Empiric Folate Therapy Over Testing for Folate Levels in Macrocytosis
This is really a progressive article with a concept that I support wholeheartedly. Many times I can look at a CBC of a patient who has abnormally high or even normal levels at the high end and treat that patient with Vit B12 and folic acid without sending the patient back to get more blood drawn to check for serum levels. While this seems to make sense from a convenience (no need for additional bloodwork) as well as a cost factor, it is rarely done. This article gives an amazing cost savings of at least $82,900 for the number of patients examined at only two hospitals.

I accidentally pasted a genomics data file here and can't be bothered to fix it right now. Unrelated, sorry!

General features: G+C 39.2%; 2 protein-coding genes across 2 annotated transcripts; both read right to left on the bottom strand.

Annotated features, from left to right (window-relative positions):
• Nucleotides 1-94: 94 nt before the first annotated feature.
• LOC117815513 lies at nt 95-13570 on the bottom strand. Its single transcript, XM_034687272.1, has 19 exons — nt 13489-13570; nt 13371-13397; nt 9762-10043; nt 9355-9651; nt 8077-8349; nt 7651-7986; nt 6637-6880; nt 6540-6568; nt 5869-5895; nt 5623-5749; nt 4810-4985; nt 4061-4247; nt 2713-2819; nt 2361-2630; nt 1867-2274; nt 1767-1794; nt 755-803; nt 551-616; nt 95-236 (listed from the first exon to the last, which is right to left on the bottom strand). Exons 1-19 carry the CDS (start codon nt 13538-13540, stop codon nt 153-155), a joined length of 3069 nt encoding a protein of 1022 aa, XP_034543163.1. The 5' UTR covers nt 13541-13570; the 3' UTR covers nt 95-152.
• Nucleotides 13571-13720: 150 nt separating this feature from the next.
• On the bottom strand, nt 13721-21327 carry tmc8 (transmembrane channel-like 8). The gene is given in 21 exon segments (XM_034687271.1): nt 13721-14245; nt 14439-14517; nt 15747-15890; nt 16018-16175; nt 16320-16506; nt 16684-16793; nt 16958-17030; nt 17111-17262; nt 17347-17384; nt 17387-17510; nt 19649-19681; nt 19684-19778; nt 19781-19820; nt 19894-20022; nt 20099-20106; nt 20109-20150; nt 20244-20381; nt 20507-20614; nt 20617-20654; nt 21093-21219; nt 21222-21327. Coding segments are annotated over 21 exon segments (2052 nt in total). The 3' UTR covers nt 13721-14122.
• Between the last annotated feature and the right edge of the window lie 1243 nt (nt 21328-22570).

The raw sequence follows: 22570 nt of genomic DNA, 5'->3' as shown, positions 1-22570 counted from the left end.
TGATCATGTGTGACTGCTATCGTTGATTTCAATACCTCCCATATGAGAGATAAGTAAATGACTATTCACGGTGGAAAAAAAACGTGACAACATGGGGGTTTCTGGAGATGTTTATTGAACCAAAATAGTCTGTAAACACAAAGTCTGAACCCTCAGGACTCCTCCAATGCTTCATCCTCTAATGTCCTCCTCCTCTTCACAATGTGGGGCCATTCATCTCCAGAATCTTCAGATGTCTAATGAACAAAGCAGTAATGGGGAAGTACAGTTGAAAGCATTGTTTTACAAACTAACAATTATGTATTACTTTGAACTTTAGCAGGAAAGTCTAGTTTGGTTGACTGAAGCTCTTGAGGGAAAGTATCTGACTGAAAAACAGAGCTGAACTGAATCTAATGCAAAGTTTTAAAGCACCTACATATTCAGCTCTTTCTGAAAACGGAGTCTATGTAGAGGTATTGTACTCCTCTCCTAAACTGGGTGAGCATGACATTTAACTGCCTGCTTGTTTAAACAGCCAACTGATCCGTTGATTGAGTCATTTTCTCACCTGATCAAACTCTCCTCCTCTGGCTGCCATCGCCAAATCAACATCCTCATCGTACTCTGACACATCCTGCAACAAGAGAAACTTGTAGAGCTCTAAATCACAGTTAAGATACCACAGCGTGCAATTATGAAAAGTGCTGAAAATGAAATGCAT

Am J Med 2001;110:88-90,149-150 Empiric supplementation with folic acid for patients with macrocytosis with or without anemia is preferable to routine testing for folate levels, report physicians from the HealthONE Presbyterian/St. Luke’s Hospital in Denver. These investigators recommend that tests for folate deficiency be reserved for patients with persistent unexplained macrocytic anemia. Dr. Andrew R. Robinson and Dr. Jeanette Mladenovic reviewed all serum and erythrocyte folate assays performed during 1996 at three hospitals. Of 2998 folate levels measured, only 68 (2.3%) were low. Only 35 of these abnormal results were noted in the patients’ records, and only 16 of these patients were treated with folic acid. In the investigators’ cost analysis, $89,814 was spent on 1257 folate tests at two of the hospitals. On the other hand, the cost of empiric folic acid supplementation was estimated to be no more than $6914, which would have resulted in cost savings of at least $82,900. Added to the issue of cost effectiveness, according to Dr. Robinson and Dr. Mladenovic, is the unreliability of assays in detecting folate deficiency. Empiric folic acid supplementation would bypass the chance that some patients with true folate deficiency would go undiagnosed and untreated. Editorialist Dr. Nancy Berliner of Yale University in New Haven, Connecticut, points out the “apparent carelessness with which folate level tests were ordered” and the fact that half of the abnormal test results were ignored. She emphasizes, as do the study authors, that empiric folate therapy should be undertaken only after cobalamin deficiency has been ruled out. Dr. Berliner concludes, “Although it appears to be cost effective and clinically sound to choose empiric folate treatment over laboratory testing, such a course presupposes a more informed and conscientious approach to the patient than appears to be the case.”